• As an amateur athlete training who trains in the US, it is my experience that NBC does an inferior job compared to CBC with amateur sports. I am close enough to the border that I can get both CBC and NBC and it is CBC I turn to for coverage of diving, swimming, athletics, figure skating, cycling, etc…. NBC does offer Universal Sports which provides amateur sports, but it is a private channel. With the current challenges amateur sports faces in Canada, CBC plays a necessary role and a last stand in promoting the value of sports in Canada and preserving it.

        Moreover, a standard of excellence for amateur sports coverage would be better served to that of Eurosports instead of BBC. CBC is akin to Eurosport in their consistent delivery of amateur sports over the years.

        • I suppose that since you’ve spent time competing and spending time in Europe you’d know better than most about the quality of CBC compared to others. Thanks for your insight (and for reading for that matter).

          I remember watching the World Swimming Championships on CBC and NBC back in the summer (both were on tape-delay at the same time). NBC would take a commercial break between every race, while CBC would show 2-3 races in between commercials (depending on the length of each race). NBC’s coverage was okay, but the number of commercials made it hard to watch.

          NBC does show more amateur sports in HD than CBC, which is about the only advantage they have IMO.

  2. Why i do think the cbc is needed i don’t agree that if we did not have the cbc there would be no amateur sports.Take sportsnet they do broadcast major jr hockey/sking/snowboarding etc tsn does air cis football etc while the score does air oua games but out of all of them the best of the best is the local community channels.

    • Those aren’t the kind of amateur sports I’m talking about though. Junior hockey and university football are sports that in themselves are popular, and that set up athletes for a profession career in some cases. I’m referring to high performance amateur sports like we see at the Olympics.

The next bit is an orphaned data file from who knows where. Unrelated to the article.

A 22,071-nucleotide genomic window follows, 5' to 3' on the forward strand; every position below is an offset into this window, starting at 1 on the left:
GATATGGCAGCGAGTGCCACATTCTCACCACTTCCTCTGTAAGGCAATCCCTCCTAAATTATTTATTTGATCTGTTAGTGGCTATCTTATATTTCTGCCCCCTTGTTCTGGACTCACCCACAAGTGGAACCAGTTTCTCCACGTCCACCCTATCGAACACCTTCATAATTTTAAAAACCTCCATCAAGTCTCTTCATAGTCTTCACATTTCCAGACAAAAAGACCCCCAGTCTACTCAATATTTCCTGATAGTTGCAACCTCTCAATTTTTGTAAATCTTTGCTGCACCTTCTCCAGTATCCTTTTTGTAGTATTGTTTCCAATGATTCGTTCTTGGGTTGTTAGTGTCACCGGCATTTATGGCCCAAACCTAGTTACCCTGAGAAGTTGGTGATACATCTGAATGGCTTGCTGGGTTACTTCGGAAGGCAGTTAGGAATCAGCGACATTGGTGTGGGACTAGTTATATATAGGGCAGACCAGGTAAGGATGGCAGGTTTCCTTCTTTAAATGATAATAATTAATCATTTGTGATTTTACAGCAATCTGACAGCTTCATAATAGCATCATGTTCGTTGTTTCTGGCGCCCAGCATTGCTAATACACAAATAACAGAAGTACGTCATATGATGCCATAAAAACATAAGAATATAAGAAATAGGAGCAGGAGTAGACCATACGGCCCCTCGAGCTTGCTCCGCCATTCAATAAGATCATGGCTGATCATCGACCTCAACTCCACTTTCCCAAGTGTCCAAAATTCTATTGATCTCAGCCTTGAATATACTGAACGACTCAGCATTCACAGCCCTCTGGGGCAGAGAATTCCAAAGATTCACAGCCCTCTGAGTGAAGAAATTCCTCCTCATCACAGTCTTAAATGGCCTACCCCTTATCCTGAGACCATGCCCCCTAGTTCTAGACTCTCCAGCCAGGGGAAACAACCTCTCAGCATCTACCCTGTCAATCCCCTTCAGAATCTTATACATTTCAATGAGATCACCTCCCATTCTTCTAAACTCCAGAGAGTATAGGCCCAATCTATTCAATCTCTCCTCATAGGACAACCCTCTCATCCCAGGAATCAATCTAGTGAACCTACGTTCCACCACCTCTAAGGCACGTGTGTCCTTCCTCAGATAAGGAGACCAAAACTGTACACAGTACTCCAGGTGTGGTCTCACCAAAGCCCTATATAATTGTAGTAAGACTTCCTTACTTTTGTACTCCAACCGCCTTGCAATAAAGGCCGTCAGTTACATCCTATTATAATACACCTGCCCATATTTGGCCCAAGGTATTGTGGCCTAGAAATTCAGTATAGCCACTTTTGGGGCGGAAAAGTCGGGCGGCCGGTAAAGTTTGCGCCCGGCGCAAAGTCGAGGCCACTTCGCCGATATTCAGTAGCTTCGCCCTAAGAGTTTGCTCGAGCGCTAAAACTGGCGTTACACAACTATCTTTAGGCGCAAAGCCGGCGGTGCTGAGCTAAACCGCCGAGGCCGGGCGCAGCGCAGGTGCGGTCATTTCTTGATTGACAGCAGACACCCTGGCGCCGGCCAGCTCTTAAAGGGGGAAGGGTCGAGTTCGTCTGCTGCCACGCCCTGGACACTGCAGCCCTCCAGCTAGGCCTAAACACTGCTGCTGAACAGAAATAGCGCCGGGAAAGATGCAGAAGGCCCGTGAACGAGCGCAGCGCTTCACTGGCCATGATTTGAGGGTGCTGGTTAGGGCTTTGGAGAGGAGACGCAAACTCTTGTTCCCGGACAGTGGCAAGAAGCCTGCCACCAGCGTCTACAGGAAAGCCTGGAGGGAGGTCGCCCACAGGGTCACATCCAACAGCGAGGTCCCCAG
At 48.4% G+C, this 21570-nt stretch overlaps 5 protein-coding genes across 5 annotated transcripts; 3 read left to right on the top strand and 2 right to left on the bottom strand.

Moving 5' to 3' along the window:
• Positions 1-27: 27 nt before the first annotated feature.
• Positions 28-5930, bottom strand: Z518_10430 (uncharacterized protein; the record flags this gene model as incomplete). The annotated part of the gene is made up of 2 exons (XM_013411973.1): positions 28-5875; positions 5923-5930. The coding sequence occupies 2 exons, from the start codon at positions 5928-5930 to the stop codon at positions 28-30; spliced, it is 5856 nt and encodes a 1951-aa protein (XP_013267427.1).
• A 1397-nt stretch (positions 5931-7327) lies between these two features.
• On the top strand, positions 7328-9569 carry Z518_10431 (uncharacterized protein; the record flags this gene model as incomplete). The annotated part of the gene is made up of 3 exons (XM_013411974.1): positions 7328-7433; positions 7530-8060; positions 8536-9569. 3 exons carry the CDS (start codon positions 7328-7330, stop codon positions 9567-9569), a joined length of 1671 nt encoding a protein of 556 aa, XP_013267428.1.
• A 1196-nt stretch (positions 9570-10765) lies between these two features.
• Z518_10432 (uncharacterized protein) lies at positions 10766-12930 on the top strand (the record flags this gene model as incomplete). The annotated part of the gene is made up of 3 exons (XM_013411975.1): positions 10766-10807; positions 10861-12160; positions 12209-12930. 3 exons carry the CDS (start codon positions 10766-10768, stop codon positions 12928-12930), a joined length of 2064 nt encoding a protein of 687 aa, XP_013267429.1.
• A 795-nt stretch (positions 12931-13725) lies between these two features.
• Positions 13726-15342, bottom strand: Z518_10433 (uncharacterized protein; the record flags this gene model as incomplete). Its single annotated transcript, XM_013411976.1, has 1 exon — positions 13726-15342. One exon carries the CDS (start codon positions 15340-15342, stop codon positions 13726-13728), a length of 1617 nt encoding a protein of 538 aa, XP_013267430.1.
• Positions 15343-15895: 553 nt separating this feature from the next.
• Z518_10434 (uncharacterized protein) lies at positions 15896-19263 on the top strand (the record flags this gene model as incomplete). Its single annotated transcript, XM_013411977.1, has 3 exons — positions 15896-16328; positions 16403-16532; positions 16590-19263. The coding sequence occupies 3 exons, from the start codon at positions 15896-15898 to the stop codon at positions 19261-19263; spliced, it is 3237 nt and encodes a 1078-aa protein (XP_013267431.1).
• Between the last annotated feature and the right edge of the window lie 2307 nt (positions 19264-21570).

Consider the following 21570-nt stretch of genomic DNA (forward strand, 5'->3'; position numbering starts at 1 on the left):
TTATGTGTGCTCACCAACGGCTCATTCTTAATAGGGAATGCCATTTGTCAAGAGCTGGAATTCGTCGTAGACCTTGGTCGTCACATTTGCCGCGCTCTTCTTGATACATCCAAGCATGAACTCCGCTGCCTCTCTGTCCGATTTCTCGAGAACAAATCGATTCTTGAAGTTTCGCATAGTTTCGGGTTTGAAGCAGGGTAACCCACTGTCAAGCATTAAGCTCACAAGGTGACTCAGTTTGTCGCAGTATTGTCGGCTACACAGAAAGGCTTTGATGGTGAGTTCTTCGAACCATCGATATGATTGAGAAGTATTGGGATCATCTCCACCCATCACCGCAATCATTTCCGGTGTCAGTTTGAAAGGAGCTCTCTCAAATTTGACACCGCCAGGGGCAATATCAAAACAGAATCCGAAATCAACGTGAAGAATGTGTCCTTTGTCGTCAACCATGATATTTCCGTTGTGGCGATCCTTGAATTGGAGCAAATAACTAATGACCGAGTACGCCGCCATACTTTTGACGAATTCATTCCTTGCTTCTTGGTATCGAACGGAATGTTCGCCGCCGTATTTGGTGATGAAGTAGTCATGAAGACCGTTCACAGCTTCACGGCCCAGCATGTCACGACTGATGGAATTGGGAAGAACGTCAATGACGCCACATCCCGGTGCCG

3. Even high performance sports are setting people up for a career in pro sports such as horse jumping even track and field the diamond league really is the pro level of that sport.

  4. Pingback: Bringing Out The Sunday Links

  5. When I was living in Williamsville,NY the Time Warner Cable system carried CBC Channel 5 out of Toronto and I can tell you it was a joy to watch it (hockey,Blue Jays, and of course CBC News) Now that I am in Philly I do miss it even though I have the NHL hockey package where I can watch all the broadcasts

  6. I agree with everything that was said in the article, but I would like to see the CBC expand their reach and broadcast more Canadian university and college sports. Privitizaiton would be a disaster and if CBC loses the Hockey Night rights, that would pretty well signal the end of CBC Sports and its commitment to amateur athletics.

    There was once a time when CBC was going to get their own sports channel, CBC Sports Plus and would have incorporated the CIS and expanded the amateur reach. That idea was left on the drawing board and has not been resurrected since.

What do you think?

Fill in your details below or click an icon to log in:

WordPress.com Logo

You are commenting using your WordPress.com account. Log Out /  Change )

Google photo

You are commenting using your Google account. Log Out /  Change )

Twitter picture

You are commenting using your Twitter account. Log Out /  Change )

Facebook photo

You are commenting using your Facebook account. Log Out /  Change )

Connecting to %s